Load "guilib.ring"

MyApp = New qApp {

        win1 = new qWidget() {

                setwindowtitle("Hello World")
                setGeometry(100,100,400,130)
                label1 = new qLabel(win1) {
                        settext("What is your name ?")
                        setGeometry(10,20,350,30)
                        setalignment(Qt_AlignHCenter)
                }
                btn1 = new qpushbutton(win1) {
                        setGeometry(10,200,100,30)
                        settext("Say Hello")
                        setclickevent("pHello()")
                }
                btn2 = new qpushbutton(win1) {
                        setGeometry(150,200,100,30)
                        settext("Close")
                        setclickevent("pClose()")
                }
                lineedit1 = new qlineedit(win1) {
                        setGeometry(10,100,350,30)
                }
                layout1 = new qVBoxLayout() {
                        addwidget(label1)
                        addwidget(lineedit1)
                        addwidget(btn1)
                        addwidget(btn2)
                }
                win1.setlayout(layout1)
                show()
        }

        exec()
}

Func pHello
        lineedit1.settext( "Hello " + lineedit1.text())

Func pClose
        MyApp.quit()

The next screen shot demonstrates the application during the runtime.

You can read more about GUI development using Ring from this tutorial.

The tutorial comes with many samples including a simple Cards game developed using RingQt where each player get 5 cards, the cards are unknown to any one. Each time one player clicks on one card to see it, if the card is identical to another card, the play gets points for each card. If the card value is “5”, the player get points for all visible cards.

The next screen shot while running the game using a Mobile (Android):

Points of Interest

The Ring is a multi-paradigm language that will give you the choice to select the right paradigm for your problem.

Try the language (It's FREE OPEN SOURCE), then think about creating new projects (frameworks) based on the language power (declarative programming and natural programming) and I'm sure that you will get success.

We need contributors so feel free to join and help us (improve our code, add features, report bugs, fix some bugs!, write libraries, provide extensions, write documentation, etc.)

History

  • January 25, 2016: Ring 1.0 released!
  • September, 2015: Most of the documentation was written!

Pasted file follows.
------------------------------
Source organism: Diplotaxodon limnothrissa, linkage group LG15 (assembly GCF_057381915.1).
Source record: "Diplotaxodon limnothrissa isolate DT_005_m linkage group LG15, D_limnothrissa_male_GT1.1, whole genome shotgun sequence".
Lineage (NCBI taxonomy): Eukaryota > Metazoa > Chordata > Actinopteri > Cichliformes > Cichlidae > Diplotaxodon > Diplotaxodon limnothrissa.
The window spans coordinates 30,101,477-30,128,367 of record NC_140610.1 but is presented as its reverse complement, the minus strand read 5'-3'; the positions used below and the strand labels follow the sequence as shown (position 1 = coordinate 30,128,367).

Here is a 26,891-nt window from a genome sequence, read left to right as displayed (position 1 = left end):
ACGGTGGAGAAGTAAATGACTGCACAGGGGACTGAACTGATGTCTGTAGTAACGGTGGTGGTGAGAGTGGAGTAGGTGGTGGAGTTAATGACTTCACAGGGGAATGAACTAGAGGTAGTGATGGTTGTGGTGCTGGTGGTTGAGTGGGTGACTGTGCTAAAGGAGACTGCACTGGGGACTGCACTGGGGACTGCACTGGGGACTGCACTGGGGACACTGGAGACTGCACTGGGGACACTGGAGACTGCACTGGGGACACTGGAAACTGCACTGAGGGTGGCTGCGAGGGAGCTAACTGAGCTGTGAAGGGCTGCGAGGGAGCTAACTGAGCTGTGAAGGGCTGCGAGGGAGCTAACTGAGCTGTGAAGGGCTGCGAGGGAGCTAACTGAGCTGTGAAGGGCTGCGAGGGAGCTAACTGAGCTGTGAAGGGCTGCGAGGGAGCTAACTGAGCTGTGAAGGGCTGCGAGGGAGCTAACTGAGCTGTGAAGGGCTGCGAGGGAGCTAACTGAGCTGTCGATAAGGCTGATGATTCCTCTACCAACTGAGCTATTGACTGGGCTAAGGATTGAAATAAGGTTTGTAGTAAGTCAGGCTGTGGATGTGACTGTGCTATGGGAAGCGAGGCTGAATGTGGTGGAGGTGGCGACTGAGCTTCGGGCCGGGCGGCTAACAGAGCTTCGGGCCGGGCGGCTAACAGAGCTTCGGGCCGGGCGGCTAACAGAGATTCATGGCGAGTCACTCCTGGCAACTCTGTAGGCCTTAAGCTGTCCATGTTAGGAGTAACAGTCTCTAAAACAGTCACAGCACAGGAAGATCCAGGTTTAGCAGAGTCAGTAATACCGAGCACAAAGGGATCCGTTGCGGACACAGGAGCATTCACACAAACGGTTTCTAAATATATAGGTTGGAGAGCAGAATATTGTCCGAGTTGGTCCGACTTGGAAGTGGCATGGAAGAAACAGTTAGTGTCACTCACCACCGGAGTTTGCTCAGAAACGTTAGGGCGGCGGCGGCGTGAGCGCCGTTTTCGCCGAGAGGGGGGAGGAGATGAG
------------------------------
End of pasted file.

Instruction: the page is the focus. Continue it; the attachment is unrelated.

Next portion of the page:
• August, 2015: Most of the testing was done!
  • May, 2015: Most of the work in the compiler and The Virtual Machine was done!
  • April, 2015: The language name: Ring
  • September, 2013: The design and the implementation of the language started!
  • November, 2011: The ideas and the general goals behind the new programming language

License

This article, along with any associated source code and files, is licensed under The Code Project Open License (CPOL)

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QuestionOne Suggestion Pin
Rick York4-May-17 6:12
memberRick York4-May-17 6:12 
AnswerRe: One Suggestion Pin
Mahmoud Samir Fayed4-May-17 15:39
memberMahmoud Samir Fayed4-May-17 15:39 
QuestionLoop exiting Pin
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AnswerRe: Loop exiting Pin
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GeneralRe: Loop exiting Pin
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GeneralRe: Loop exiting Pin
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Generalmy vote of 5 Pin
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GeneralRe: my vote of 5 Pin
Mahmoud Samir Fayed25-Feb-17 9:01
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QuestionMentioned relation between VFP (sp2) and Ring Pin
Frank Kropp26-Nov-16 1:12
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AnswerRe: Mentioned relation between VFP (sp2) and Ring Pin
Mahmoud Samir Fayed29-Nov-16 5:09
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GeneralMy vote of 5 Pin
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memberMr. Tamer Radwan15-Oct-16 22:16 
GeneralRe: My vote of 5 Pin
Mahmoud Samir Fayed16-Oct-16 21:57
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QuestionBad verbs Pin
David O'Neil8-Sep-16 6:31
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AnswerRe: Bad verbs Pin
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GeneralRe: Bad verbs Pin
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GeneralRe: Bad verbs Pin
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GeneralRe: Bad verbs Pin
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GeneralRe: Bad verbs Pin
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GeneralRe: Bad verbs Pin
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GeneralRe: Bad verbs Pin
Mahmoud Samir Fayed9-Sep-16 13:51
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QuestionExcellent, My vote of 5 Pin
Liju Sankar13-May-16 11:06
professionalLiju Sankar13-May-16 11:06 
AnswerRe: Excellent, My vote of 5 Pin
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GeneralMy vote of 5 Pin
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GeneralRe: My vote of 5 Pin
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memberMahmoud Samir Fayed4-Apr-16 19:26 
GeneralMy vote of 5 Pin
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GeneralRe: My vote of 5 Pin